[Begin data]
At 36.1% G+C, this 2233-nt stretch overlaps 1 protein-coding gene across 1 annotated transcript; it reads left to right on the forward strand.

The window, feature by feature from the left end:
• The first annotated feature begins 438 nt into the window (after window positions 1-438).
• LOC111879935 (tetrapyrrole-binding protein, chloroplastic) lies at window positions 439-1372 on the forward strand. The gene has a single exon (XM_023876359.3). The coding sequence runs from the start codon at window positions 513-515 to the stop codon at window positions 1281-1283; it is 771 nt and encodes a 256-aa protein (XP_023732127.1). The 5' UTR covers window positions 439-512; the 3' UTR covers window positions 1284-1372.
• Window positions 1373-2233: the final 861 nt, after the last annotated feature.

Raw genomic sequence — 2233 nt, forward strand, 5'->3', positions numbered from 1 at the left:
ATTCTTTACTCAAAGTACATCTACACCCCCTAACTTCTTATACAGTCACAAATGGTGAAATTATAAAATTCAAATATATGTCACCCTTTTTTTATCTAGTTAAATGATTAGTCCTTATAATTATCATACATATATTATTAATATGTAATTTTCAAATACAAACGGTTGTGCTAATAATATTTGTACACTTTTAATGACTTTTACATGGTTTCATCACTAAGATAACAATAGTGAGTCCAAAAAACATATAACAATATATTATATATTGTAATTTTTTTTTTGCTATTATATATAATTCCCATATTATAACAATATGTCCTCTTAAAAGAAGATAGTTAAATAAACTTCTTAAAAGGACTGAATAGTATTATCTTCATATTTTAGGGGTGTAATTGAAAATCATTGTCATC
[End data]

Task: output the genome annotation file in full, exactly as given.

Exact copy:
At 36.1% G+C, this 2233-nt stretch overlaps 1 protein-coding gene across 1 annotated transcript; it reads left to right on the forward strand.

The window, feature by feature from the left end:
• The first annotated feature begins 438 nt into the window (after window positions 1-438).
• LOC111879935 (tetrapyrrole-binding protein, chloroplastic) lies at window positions 439-1372 on the forward strand. The gene has a single exon (XM_023876359.3). The coding sequence runs from the start codon at window positions 513-515 to the stop codon at window positions 1281-1283; it is 771 nt and encodes a 256-aa protein (XP_023732127.1). The 5' UTR covers window positions 439-512; the 3' UTR covers window positions 1284-1372.
• Window positions 1373-2233: the final 861 nt, after the last annotated feature.

Raw genomic sequence — 2233 nt, forward strand, 5'->3', positions numbered from 1 at the left:
ATTCTTTACTCAAAGTACATCTACACCCCCTAACTTCTTATACAGTCACAAATGGTGAAATTATAAAATTCAAATATATGTCACCCTTTTTTTATCTAGTTAAATGATTAGTCCTTATAATTATCATACATATATTATTAATATGTAATTTTCAAATACAAACGGTTGTGCTAATAATATTTGTACACTTTTAATGACTTTTACATGGTTTCATCACTAAGATAACAATAGTGAGTCCAAAAAACATATAACAATATATTATATATTGTAATTTTTTTTTTGCTATTATATATAATTCCCATATTATAACAATATGTCCTCTTAAAAGAAGATAGTTAAATAAACTTCTTAAAAGGACTGAATAGTATTATCTTCATATTTTAGGGGTGTAATTGAAAATCATTGTCATC